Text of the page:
Research - Institute of Biophysics - Bionanoscience Research Unit - Cell Biophysics Research Group

senior research associate

Lóránd KELEMEN senior research associate
Lajos KESZTHELYI professor emeritus
Pál ORMOS scientific adviser
Krisztina NAGY research associate
Eszter CSÁKVÁRI research associate
Ágnes ÁBRAHÁM Ph.D. student
Tamás FEKETE Ph.D. student
András BUZÁS scientific administrator
László DÉR scientific administrator
Gaszton VIZSNYICZAI scientific administrator


Two important recent milestones are shaping our view of microbial life: the discovery of social interactions of microbes, and the realization of the importance of the spatial and temporal structure of the environment. Following these our research primarily focuses on cell-cell and cell-environment interactions and their importance in the formation, development and evolution of microbial communities. In order to study these phenomena experimentally we are using micro- and nanofabrication technologies to create precisely engineered, physically and chemically defined bacterial habitats.

By using microfabricated structures we are studying physical (hydrodynamic) cell-cell and cell-surface interactions of swimming bacteria. We have demonstrated the existence a hydrodynamic entrapment effect that promotes cell adhesion and biofilm formation.

We are also studying the effect of heterogeneous environments on bacterial populations. For this we have developed a microfluidic device to create precise chemical concentration gradients. We are testing the chemoeffector (attractant or repellent) potential of a wide array of chemicals from antibiotics to quorum sensing signaling molecules. The device is also suitable for exploring the interaction of chemically coupled but spatially separated bacterial populations. With this method we are studying intra- and interspecies interactions of bacteria that are based on excreted molecules.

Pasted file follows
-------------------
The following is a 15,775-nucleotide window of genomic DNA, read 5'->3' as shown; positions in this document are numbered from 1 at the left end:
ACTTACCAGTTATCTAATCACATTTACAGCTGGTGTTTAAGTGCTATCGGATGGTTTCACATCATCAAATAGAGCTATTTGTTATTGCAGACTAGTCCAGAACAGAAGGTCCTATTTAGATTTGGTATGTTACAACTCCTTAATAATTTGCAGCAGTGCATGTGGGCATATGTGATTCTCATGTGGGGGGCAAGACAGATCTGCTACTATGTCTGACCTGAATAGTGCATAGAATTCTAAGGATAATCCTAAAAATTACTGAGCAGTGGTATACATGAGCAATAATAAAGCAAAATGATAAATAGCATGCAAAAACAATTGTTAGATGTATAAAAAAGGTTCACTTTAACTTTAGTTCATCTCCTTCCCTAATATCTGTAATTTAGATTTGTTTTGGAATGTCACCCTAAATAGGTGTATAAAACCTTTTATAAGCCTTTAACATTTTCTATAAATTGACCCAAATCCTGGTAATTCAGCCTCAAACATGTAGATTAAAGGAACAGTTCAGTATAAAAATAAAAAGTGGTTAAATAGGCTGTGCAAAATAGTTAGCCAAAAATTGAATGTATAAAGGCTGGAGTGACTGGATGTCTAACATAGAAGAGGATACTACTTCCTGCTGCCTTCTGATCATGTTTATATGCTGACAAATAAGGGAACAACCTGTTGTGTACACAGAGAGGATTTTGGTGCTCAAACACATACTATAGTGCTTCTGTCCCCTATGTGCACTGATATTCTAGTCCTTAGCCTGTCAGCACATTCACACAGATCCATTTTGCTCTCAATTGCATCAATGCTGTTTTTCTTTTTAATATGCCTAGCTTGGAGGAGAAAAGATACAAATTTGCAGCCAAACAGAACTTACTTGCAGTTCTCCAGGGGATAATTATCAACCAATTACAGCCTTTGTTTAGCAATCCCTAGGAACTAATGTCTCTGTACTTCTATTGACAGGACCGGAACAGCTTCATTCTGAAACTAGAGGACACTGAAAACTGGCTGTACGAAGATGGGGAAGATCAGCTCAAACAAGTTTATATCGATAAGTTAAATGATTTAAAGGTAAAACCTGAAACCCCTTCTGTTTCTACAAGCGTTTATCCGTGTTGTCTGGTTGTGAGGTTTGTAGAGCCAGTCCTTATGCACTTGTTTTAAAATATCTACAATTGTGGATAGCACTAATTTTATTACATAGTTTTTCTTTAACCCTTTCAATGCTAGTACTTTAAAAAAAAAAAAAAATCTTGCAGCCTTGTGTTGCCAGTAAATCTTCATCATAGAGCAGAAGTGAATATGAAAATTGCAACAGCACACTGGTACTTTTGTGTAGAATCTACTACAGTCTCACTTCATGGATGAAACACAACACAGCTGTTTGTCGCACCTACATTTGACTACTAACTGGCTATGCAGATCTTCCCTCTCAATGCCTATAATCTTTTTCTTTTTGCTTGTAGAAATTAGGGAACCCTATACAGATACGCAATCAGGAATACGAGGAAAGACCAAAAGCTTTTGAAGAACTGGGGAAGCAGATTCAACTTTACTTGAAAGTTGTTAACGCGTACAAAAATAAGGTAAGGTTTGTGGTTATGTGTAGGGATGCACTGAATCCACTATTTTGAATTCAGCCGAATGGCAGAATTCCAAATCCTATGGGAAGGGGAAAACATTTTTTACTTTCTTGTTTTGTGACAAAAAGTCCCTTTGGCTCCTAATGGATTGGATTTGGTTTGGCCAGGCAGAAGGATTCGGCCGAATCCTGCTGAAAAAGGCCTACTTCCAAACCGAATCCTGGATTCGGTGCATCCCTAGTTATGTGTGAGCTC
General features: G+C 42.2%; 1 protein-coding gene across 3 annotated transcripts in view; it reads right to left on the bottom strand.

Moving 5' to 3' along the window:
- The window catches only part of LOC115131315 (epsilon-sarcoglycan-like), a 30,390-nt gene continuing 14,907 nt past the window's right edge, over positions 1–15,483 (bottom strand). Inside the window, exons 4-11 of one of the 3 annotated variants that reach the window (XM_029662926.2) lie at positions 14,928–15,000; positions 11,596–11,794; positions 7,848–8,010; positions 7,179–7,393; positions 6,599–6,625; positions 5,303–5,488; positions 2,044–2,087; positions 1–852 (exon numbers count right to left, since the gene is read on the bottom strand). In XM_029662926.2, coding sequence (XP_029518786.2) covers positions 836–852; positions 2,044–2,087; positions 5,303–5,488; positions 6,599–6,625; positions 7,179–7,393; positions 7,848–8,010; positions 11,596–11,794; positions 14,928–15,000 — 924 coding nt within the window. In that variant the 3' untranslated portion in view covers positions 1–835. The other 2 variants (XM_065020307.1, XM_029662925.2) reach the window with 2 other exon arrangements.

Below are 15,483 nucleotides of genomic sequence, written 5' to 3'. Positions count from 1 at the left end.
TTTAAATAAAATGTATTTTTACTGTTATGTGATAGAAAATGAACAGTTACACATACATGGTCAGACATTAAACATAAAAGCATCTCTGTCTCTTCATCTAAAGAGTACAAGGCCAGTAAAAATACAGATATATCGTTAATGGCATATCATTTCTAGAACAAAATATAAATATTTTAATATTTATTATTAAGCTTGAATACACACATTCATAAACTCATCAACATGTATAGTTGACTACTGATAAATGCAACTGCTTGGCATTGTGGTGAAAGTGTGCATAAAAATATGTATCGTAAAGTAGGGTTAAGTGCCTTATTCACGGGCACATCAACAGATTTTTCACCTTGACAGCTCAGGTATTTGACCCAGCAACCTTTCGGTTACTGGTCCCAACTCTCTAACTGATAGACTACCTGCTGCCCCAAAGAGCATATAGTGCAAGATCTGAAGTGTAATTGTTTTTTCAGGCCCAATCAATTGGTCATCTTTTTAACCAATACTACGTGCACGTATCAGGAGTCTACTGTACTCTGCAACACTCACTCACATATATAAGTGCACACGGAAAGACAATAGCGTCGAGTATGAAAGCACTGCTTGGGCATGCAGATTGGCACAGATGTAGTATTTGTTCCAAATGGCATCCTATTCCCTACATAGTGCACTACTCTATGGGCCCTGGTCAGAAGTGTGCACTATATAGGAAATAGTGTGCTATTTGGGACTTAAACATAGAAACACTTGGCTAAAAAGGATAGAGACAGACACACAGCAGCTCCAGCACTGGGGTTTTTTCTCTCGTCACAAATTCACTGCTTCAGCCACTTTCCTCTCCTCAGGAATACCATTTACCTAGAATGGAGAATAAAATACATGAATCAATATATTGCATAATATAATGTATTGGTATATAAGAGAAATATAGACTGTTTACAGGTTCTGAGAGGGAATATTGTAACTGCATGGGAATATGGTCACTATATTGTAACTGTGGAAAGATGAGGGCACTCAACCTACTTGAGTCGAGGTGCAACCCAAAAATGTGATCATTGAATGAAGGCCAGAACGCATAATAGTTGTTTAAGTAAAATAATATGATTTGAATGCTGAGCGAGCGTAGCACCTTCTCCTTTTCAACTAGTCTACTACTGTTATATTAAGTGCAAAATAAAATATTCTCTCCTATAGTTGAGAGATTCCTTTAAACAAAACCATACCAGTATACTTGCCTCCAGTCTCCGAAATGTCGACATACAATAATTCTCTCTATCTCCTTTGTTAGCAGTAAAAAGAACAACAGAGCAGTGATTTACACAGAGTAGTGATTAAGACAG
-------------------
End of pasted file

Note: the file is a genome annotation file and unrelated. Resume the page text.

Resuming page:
We are using microfluidic chips as bacterial habitats to study different ecological scenarios. We have used microchips to model a fragmented habitat structure and showed that it increases the survival of cooperating bacterial strains in a cheater-cooperator competition scenario.

Selected publications

Hol, F.J.H, Galajda, P., Nagy, K., Woolthuis, R.G., Dekker, C., Keymer, J.E. (2013). Spatial Structure Facilitates Cooperation in a Social Dilemma: Empirical Evidence From a Bacterial Community. PLoS ONE 8: e77042.

Maennik, J., Driessen, R., Galajda, P., Keymer, J.E., Dekker, C. (2009). Bacterial Growth and Motility in Sub-Micron Constrictions. Proceedings of the National Academy of Sciences of the United States of America 106: 14861–14866.

Galajda, P., Keymer, J., Chaikin, P., Austin, R. (2007). A Wall of Funnels Concentrates Swimming Bacteria. Journal of Bacteriology 189: 8704–8707.

Keymer, J.E, Galajda, P., Muldoon, C., Park, S., Austin, R.H. (2006). Bacterial Metapopulations in Nanofabricated Landscapes. Proceedings of the National Academy of Sciences of the United States of America 103: 17290–17295